After a prolonged absence from Wisconsin, wind developers are starting to come back to the Badger State with a desire to build projects. EDF Renewables, a nationally prominent renewable energy developer, has applied to construct and operate Green County’s first wind farm near the Illinois border. Called the Sugar River Wind Farm, this 24-turbine project would, if approved, generate an amount of electricity equal to what 20,000 households typically consume.
The Green County Board of Supervisors will review EDF’s 236-page application, which was submitted in late January, and will likely make a decision on the 65-megawatt project in July.
To accommodate the turbines, EDF envisions leasing almost 6,000 acres of farmland in the Town of Jefferson from area property owners. Participating landowners expect to continue farming operations while the wind farm operates.
As with other wind projects, the Sugar River Wind Farm will have a significant impact on the local economy. According to the application, more than $550,000 will flow to local landowners and governments each year during the project’s operation. Of that total, Green County and the Town of Jefferson will reap a combined $250,000 annually in the form of utility local aids.
Jefferson Township’s annual tax revenue income could increase by nearly 40% over 2019 levels as a result of this project. The project will also support 70 to 100 temporary construction jobs and three to five operations jobs over the life of the project.
If approved, Sugar River would be the second major wind energy development in Wisconsin to advance after a protracted lull in wind development activity that lasted between 2011 and 2017. Between a hostile political environment and a glut of generating capacity, utility-scale wind development activity languished in Wisconsin. During the dry spell here, developers flocked to neighboring states to tap into one of the most cost-effective clean energy sources available to utilities. The door reopened slightly when Dairyland Power Cooperative agreed to purchase electricity generated from Quilt Block Wind Farm, which started operating in November 2017.
Local Businesses Benefit from Wind Farms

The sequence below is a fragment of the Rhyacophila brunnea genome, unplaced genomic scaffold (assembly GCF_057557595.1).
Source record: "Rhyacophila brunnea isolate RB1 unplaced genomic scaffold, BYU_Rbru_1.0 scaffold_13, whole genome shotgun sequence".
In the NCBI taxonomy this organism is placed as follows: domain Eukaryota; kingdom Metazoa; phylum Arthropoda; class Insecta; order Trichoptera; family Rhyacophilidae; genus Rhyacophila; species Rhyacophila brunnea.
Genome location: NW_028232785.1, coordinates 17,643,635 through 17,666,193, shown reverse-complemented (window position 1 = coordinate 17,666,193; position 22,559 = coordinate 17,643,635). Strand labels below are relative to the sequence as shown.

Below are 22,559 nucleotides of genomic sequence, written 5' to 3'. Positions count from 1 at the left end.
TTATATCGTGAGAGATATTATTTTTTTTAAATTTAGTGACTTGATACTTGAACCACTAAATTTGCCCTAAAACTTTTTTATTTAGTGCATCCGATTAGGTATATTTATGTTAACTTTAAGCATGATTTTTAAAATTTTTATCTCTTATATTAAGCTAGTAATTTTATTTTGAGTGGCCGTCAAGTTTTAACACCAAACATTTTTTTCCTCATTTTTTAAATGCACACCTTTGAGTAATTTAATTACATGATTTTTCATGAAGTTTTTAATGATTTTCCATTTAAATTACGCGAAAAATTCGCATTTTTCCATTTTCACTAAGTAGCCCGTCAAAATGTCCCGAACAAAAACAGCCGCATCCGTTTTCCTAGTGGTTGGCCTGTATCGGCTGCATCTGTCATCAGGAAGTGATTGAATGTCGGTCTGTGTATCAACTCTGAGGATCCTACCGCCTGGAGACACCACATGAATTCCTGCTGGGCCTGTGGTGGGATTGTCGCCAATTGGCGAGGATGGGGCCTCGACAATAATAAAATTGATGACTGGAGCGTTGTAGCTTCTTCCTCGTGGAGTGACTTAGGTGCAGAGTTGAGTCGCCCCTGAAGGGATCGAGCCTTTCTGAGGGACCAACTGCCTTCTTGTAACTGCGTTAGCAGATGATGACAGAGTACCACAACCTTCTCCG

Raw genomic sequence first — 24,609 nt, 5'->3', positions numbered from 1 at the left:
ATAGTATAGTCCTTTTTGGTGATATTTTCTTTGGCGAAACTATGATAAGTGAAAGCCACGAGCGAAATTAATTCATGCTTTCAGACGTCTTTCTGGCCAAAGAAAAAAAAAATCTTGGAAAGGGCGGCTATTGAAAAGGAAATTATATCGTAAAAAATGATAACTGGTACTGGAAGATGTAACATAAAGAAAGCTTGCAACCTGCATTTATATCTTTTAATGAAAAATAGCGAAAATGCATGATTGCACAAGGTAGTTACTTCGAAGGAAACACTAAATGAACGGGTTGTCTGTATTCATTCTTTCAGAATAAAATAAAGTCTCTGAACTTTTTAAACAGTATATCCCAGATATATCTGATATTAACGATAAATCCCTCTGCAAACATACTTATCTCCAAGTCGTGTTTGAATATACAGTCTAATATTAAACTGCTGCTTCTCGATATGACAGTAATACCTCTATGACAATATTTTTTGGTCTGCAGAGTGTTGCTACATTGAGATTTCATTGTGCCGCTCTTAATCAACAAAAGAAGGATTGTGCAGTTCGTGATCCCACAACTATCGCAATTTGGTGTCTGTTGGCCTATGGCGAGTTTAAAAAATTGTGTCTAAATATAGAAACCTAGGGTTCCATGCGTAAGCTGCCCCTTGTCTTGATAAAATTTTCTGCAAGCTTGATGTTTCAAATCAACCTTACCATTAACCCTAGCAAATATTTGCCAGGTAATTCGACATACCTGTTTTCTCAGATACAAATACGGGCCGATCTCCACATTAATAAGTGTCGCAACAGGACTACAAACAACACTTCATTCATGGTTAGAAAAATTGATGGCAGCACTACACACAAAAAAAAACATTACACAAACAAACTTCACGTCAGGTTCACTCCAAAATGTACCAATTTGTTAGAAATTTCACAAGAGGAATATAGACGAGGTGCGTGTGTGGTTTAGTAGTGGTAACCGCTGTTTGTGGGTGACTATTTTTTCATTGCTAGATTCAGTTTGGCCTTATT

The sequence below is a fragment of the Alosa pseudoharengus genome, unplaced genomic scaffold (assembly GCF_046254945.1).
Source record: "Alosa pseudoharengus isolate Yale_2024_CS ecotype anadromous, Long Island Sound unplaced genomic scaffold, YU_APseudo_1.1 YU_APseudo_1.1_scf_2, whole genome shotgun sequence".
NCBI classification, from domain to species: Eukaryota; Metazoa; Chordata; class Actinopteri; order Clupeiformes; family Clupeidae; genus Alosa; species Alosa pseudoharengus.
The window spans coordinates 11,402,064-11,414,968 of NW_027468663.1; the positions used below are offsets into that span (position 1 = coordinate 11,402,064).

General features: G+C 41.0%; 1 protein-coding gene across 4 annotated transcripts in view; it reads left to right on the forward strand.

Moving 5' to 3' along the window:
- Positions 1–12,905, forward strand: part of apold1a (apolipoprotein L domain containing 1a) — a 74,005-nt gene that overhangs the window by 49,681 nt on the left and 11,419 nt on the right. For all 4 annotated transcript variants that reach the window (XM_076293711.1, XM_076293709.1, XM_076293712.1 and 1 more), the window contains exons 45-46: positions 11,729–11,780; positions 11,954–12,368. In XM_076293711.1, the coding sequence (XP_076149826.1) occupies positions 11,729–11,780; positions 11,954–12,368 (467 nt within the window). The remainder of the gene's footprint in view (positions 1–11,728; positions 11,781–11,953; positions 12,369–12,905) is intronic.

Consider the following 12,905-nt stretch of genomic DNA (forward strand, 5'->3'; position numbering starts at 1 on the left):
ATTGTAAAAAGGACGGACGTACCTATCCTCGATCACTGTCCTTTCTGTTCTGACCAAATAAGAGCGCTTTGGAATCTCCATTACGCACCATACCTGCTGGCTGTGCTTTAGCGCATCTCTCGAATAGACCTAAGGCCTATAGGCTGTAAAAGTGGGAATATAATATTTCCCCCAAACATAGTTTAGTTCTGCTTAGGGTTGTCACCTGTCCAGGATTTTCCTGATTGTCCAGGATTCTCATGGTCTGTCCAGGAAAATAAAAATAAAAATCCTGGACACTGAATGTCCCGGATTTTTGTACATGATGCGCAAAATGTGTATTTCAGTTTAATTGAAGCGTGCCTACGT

Located in Lafayette County, Quilt Block has been hailed as a success by community leaders from the Town of Seymour and the City of Darlington.
“The Quilt Block Wind Farm in Darlington is a great asset to the City of Darlington and to Lafayette County,” said Darlington Mayor Dave Breuning. “During the construction, the employees were great to work with and they were very supportive of the retail businesses in Darlington.”
Mayor Bruening noted that Quilt Block’s labor force drove Ford trucks and had their vehicles serviced at the local auto dealership. Employees patronized area grocery stores and gas stations, and took their printing work to the local print shop, he said. “And then the Quilt Block Wind Farm built the office and garage in the Darlington business park. What a great addition to the City!”
More Efficient Wind Farms Lead to New Wind Proposals
Wind projects have become increasingly productive, as turbines are designed to be taller with longer blades to capture winds higher up in the sky that blow at faster speeds. “There’s an old physics equation that says when you can double the speed of the wind you are catching, the power that you’ll produce goes up eightfold,” Tyler Huebner, Executive Director of RENEW Wisconsin. “It’s a cubed relationship.” As the technology improves and wind farms become more cost-competitive, developers are working again in Wisconsin and coming forward with new proposals.
Wind Regulations and Project Review Timeline
When it took effect in 2012, Wis. Admin. Code § PSC 128 established the formal process that all local governments must abide by when reviewing permit applications for wind farms under 100 MW. The rule also set standards that local governments may apply to the placement of wind turbines as well as their construction and operation. Local governments have the option of adopting, for example, setback distances that are less stringent than the baseline standards in PSC 128. However, they may not impose standards that are more stringent than those specified in that rule. Wind energy projects in excess of 100 MW are reviewed by the Public Service Commission.
Green County has 90 days from the date of the application (Jan 30, 2019) to adopt a wind energy ordinance and an additional 90 days to review and approve the proposed project. At its March 12, 2019, meeting Green County Board of Supervisors will consider a resolution to adopt a wind ordinance. Wind energy projects that aren’t approved by the County within the two consecutive 90 day periods after an application is submitted are automatically approved.
How Can I Support Wind Development in Green County and Wisconsin?
Green County residents can send an email to the Green County Board of Supervisors. Their contact information is available here.
Learn more about wind. A report titled “Wind Turbines and Health” was recently issued by three organizations: the Environmental Health Sciences Research Center (which exists within the University of Iowa College of Public Health), Iowa Policy Project, and Iowa Environmental Council. The report summarizes the results of the most rigorous research available on the benefits and risks related to wind power.
Join RENEW’s information session about wind power on March 25, 2019, at 5 pm at the Monroe, WI Super 8 Motel. Enjoy refreshments and hear from the Mayor of Darlington and his colleagues talk about their experience in Lafayette County with the Quilt Block Wind Farm.
*This blog post was written by Heather Allen with contributions from Michael Vickerman.
I met Scott Manley at a National Drive Electric Week event back in September, at a Ride-n-Drive that featured his Tesla Model X. Scott’s Tesla caught my eye, but after talking with him for a few minutes, I realized that owning a Tesla was far from the most interesting thing about Scott.